Tag Archives: Tai Chi

Op-Ed: A matter of balance

| oped@queenscourier.com


The author is a certified yoga and Matter of Balance instructor.

Do you know who is most at risk of falling? If you guessed the older adults, then you are partially correct. Children also have a high risk of falling. However, older people have the highest risk of death or serious injury arising from a fall and the risk increases with age.

One in three seniors aged 65+ falls each year, and this number increases to one in two by the age of 80. Nevertheless, falls are not an inevitable part of aging and are also largely avoidable.  Physical exercise and balance training have shown to be beneficial for fall prevention in older adults.

According to the US Department of Health & Human Services, there are four things you can do:

1. Begin a regular exercise program;

2. Have your health care provider review your medicines

3. Have your vision checked

4. Make your home safer (improve lighting, install handrails and grab bars, keep often used items in easily reachable cabinets, etc.)

Since 6 out of 10 falls occur in the home, making simple changes in the home as well as personal and lifestyle changes can prevent many falls. Selfhelp Benjamin Rosenthal Senior Center located in Flushing provides an integrated approach to assist older adults to implement these changes that helps reduce the chance of falling.

Besides daily Tai Chi classes, the center provides gentle chair yoga classes as well as programs geared to fall prevention such as Matter of Balance. The Matter of Balance is an evidence-based program addressing physical, emotional and environmental factors that may cause a fall. In addition to exercise, participants will:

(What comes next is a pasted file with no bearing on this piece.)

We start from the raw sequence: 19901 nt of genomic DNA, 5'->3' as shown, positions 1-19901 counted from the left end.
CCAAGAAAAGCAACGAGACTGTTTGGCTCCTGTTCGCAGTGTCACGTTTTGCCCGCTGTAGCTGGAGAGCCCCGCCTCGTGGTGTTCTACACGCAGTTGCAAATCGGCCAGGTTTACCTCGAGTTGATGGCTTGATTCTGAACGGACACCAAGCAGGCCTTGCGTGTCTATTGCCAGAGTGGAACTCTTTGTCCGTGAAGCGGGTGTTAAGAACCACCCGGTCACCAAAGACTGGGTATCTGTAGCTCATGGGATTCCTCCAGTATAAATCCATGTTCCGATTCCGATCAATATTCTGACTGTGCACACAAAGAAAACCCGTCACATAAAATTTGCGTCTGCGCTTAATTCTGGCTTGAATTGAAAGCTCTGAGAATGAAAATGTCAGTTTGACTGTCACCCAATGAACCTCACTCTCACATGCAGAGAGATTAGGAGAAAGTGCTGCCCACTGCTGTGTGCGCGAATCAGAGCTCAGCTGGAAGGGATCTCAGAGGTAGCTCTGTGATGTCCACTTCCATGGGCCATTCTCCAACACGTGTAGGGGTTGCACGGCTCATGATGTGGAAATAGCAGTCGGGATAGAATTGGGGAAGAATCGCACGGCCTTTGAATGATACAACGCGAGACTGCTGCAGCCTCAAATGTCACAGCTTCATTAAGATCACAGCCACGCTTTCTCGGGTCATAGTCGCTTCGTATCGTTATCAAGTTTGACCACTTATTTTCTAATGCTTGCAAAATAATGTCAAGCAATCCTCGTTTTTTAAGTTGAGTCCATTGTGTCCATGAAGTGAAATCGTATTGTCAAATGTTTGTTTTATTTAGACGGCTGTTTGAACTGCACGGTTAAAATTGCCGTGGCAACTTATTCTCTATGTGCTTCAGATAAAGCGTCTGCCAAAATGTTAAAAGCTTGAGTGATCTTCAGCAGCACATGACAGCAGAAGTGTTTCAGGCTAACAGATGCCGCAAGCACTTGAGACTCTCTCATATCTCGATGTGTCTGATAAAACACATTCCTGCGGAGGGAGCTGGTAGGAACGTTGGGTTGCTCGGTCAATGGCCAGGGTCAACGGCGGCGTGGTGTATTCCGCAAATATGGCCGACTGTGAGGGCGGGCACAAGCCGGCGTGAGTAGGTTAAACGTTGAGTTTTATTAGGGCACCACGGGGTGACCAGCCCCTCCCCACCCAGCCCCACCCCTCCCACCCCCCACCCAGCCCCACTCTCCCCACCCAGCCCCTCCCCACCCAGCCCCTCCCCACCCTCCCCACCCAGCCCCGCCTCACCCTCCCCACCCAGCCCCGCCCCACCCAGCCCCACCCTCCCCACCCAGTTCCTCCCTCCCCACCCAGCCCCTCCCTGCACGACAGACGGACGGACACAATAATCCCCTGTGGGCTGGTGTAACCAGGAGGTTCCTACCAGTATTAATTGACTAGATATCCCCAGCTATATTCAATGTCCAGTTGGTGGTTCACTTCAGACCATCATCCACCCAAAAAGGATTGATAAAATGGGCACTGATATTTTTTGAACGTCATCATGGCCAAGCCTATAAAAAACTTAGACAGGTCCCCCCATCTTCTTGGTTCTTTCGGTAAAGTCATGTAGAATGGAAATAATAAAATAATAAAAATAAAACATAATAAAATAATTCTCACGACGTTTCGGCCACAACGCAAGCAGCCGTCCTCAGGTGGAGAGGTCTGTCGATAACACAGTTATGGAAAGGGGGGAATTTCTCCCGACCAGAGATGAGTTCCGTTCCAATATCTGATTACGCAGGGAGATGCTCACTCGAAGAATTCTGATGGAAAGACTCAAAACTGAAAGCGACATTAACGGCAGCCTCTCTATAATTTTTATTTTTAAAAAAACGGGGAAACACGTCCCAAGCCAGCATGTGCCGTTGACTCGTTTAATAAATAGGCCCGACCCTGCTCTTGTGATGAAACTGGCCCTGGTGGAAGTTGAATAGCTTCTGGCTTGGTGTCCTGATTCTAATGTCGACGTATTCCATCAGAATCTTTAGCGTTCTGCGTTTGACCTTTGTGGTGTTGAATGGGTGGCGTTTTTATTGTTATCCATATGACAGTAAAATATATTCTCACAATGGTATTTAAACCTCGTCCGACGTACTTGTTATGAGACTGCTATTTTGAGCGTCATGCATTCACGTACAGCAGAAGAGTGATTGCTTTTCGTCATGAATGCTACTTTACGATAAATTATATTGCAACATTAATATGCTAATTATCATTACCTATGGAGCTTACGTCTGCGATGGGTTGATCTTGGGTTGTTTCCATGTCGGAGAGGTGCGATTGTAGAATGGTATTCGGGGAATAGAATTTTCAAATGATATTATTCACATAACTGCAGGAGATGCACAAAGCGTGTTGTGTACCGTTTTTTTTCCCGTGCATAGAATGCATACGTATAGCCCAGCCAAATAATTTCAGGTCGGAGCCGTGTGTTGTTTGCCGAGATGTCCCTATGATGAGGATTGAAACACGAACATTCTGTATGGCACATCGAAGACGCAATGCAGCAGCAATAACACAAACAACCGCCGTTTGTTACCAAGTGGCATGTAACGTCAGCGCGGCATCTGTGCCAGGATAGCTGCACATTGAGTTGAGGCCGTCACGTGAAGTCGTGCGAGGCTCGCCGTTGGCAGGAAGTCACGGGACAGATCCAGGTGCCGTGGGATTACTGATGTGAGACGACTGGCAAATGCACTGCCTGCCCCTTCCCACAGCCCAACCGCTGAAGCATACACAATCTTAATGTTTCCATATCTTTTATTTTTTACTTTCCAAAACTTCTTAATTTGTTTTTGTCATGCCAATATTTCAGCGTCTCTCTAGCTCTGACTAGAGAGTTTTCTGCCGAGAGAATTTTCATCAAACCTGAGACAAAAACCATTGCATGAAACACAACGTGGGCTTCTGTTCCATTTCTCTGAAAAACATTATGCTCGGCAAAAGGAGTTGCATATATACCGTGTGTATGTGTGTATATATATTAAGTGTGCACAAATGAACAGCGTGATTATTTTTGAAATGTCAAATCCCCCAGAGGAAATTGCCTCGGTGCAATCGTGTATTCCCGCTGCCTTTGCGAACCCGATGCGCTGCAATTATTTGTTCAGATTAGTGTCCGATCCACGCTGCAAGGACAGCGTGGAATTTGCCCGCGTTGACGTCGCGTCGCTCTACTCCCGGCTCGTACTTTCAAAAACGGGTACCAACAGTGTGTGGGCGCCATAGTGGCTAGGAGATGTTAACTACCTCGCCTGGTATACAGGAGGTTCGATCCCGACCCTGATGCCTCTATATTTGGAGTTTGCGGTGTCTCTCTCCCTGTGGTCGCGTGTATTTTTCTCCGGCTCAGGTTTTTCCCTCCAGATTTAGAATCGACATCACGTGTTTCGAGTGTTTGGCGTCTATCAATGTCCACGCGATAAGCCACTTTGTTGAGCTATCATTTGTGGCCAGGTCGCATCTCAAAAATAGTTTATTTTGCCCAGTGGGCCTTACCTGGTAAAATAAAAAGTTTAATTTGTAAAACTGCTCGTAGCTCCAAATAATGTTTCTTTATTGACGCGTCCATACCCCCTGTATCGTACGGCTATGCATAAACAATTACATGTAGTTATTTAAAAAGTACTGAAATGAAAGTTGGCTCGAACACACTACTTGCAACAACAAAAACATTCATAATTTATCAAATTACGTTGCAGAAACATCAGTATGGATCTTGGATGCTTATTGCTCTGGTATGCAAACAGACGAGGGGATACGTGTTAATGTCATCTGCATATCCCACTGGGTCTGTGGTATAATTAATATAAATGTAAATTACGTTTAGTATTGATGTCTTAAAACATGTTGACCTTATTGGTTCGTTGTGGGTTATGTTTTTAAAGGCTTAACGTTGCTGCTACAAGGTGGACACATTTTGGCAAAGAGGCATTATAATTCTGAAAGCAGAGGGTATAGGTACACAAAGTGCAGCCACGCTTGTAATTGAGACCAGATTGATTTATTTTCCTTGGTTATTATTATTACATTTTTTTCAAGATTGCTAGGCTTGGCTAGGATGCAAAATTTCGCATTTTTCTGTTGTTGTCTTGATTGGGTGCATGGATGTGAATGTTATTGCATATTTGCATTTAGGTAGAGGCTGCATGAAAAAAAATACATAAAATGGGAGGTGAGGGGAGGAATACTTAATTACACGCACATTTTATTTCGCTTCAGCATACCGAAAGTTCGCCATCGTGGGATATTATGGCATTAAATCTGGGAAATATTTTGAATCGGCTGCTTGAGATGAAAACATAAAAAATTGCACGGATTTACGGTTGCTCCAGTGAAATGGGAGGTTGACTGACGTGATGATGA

1. Learn fall prevention strategies

2. Develop a personal plan to carry out fall prevention strategies

3. Make step by step changes in their daily lives, which help reduce fear of falling

Julia Harrison, former city councilmember and current participant of the program retrofitted her bathroom to make it more available and safer for her to use as a result of what she learned during the course of the Matter of Balance program.

Elsa Gerus is an avid dancer was diagnosed with stenosis of the spine. There were times when she was unable to stand upright. Since completing the Matter of Balance program, she has incorporated the movement exercises as well as meditation in her daily life. Elsa is now not only able to stand straight but is back to dancing again.

The Matter of Balance program is offered at Selfhelp Benjamin Rosenthal Senior Center in Flushing and Peter Cardella Senior Center in Ridgewood.

If you are interested in learning more about the programs available for seniors, contact your local senior center or you may call Selfhelp Benjamin Rosenthal at 718-886-5777 and Peter Cardella Senior Center at 718-497-2908.

For more information on senior health offered by the National Council on Aging, visit www.ncoa.org/improve-health



Seniors keep fit at Atria Kew Gardens

By Queens Courier Staff | editorial@queenscourier.com

Kind & Gentle Yoga

Who says you need to slow down as you age?

You will find many Atria Kew Gardens residents doing yoga or T’ai Chi, or participating in a fitness program based on dance or mobility. In fact, these and a variety of other health and exercise activities are a regular part of daily “Engage Life” programming at Atria.